Linda's LetterEdit

Dear Middle School Parents, 10/14/2012 I am Dr. Linda Polin, Davidson Professor of Education and Technology at the Pepperdine University Graduate School of Education and Psychology, where I teach in our doctoral program in learning technologies.

At the end of summer, with a handful of doctoral students, I initiated a small project we call the Minecraft Challenge League, to provide an opportunity for middle school students to compete across schools on problems and tasks intended to stretch their problem-solving and computation thinking skills. We invited three school teachers to join us: Bob Kahn, Brentwood Middle School, a private school in West Los Angeles; Chris Miko, da Vinci Innovation Academy, a public charter in Hawthorne, CA; and Angie Larson, Campbell Middle School, a public middle school in Lee’s Summit, MO. The teachers at each of the three schools are members of the League leadership group, which meets monthly to discuss issues and ideas regarding the league, the server setup, and any problems we are having.

As you probably know from your son or daughter, Minecraft is a buildable virtual world on which many people may play simultaneously. What you may not know is that it is not a typical video game. There is no “winning” or “end,” and there are no goals, rules, stories, or fighting built in to the game. Some people have set up their own Minecraft servers to operate like games by creating story-based quests or encouraging player versus player fighting, but that is a choice they have made for their server; it is not a function of the software.

We are using Minecraft as a sandbox that offers the chance for students to construct virtual machines by building their own tools and circuitry and using computational logic. Our interest in this arises from the disappointing national data indicating student reluctance to take up STEM college majors (STEM stands for science, technology, engineering, and math). Prior research points to middle school as the place where students lose interest or feel increased anxiety about academic engagement in these subjects. We believe Minecraft allows players to experience the power and pleasure of STEM activities in a low threat, low risk, “hard fun” context. We see the League as a way to focus and direct Minecraft activities to support positive STEM experiences. Every 6 weeks, approximately, the League dispenses a challenge activity for school teams to solve. Right now,  for instance, students have begun working on the Underwater Mine Rescue challenge, which is going to require strategic, iterative thinking and a lot of collaboration and team communication.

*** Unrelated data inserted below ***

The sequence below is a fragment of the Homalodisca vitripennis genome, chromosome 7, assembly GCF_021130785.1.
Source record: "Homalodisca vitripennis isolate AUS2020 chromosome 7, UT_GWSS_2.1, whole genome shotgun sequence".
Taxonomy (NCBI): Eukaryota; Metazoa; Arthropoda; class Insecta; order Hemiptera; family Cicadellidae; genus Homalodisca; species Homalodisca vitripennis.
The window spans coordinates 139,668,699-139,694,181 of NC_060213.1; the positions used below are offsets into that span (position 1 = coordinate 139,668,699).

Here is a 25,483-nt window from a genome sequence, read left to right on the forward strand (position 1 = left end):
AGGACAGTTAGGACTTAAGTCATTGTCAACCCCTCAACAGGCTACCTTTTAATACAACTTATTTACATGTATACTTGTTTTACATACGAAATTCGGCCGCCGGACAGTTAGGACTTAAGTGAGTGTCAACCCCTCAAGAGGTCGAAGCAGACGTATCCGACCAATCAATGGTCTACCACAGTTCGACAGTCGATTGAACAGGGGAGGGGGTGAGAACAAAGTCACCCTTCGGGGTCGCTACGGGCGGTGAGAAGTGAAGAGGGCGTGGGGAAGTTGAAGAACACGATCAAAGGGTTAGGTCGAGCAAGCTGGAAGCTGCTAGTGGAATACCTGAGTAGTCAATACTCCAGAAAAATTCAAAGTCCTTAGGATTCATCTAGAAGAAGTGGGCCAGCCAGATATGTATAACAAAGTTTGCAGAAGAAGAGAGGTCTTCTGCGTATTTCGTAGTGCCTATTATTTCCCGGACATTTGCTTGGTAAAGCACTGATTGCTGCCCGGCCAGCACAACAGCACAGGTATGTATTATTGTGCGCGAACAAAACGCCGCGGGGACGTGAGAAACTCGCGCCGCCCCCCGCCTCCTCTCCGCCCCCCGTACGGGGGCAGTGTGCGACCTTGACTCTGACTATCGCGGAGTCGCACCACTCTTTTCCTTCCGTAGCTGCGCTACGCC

While we are focused on our periodic challenges, each of the three schools also has chosen to engage in learning activities that make use of the flexible, buildable, features of the Minecraft virtual world. In one school, this is an elective course. In another school, it is part of a course on engineering and programming. In a third school, it is an after school club opportunity. What happens at the school level in a class or club is under the auspices of the teacher in charge. We are neither teaching courses nor hosting clubs. You should contact the teacher to better understand what curricular goals and activities s/he is engaged with in class.

At Pepperdine, we host our Minecraft virtual world on a private server. This means only students and teachers who have been granted access through me are able to get on the server to engage with the software and each other. Brentwood and da Vinci also have local school-based Minecraft servers. We, at Pepperdine, have no control over or knowledge about them beyond the fact that they exist.

Beginning in January, 2013, several dissertation students and I would like to conduct formal educational research studies on the how students grapple with the challenges, how well the challenges evoke the kind of thinking and learning we’re aiming for, and how we can improve the tasks. However, well before we are able to initiate any research activity we first must seek informed consent from you, the parents, to include your child’s data in our data collection. We will never conduct any research without seeking that consent. At this time and for the near future, no such research activity is planned. We are merely trying to get the League established, debug the procedures and policies around activities, and finalize the conditions we’d like to have on the server.

Thus, in this letter I only seek to inform you of what’s going on currently and what I hope will be possible beginning perhaps in January. To reiterate, when we have a research plan, we will ask your consent. Meanwhile no data will be gathered, presented, published, or discussed outside the project. I would also like to note that when students on our server are “in world” they are using aliases, that is, names they created when they set up their accounts. For instance, ElaCraft, Durby48, and ThunderJackson are names of three players.

I’d also like to take this opportunity to remind you that your child’s teacher and I do not have control over what students do outside of school. We urge you to discuss the Minecraft experience with your child and to monitor the amount of time s/he is logged in to Minecraft in the evening. There is nothing you need to do in response to this letter, although your school may ask you to sign a separate a consent form. If you have any questions about the League, the Minecraft software, or the server hosted by Pepperdine, please contact me either by email or phone. I’m eager to answer your questions and clarify any ambiguities. Questions regarding the school classes or the local school server hosted at your child’s school are best answered by his/her teacher.


Linda Polin, Ph.D.
Davidson Professor of Learning and Technology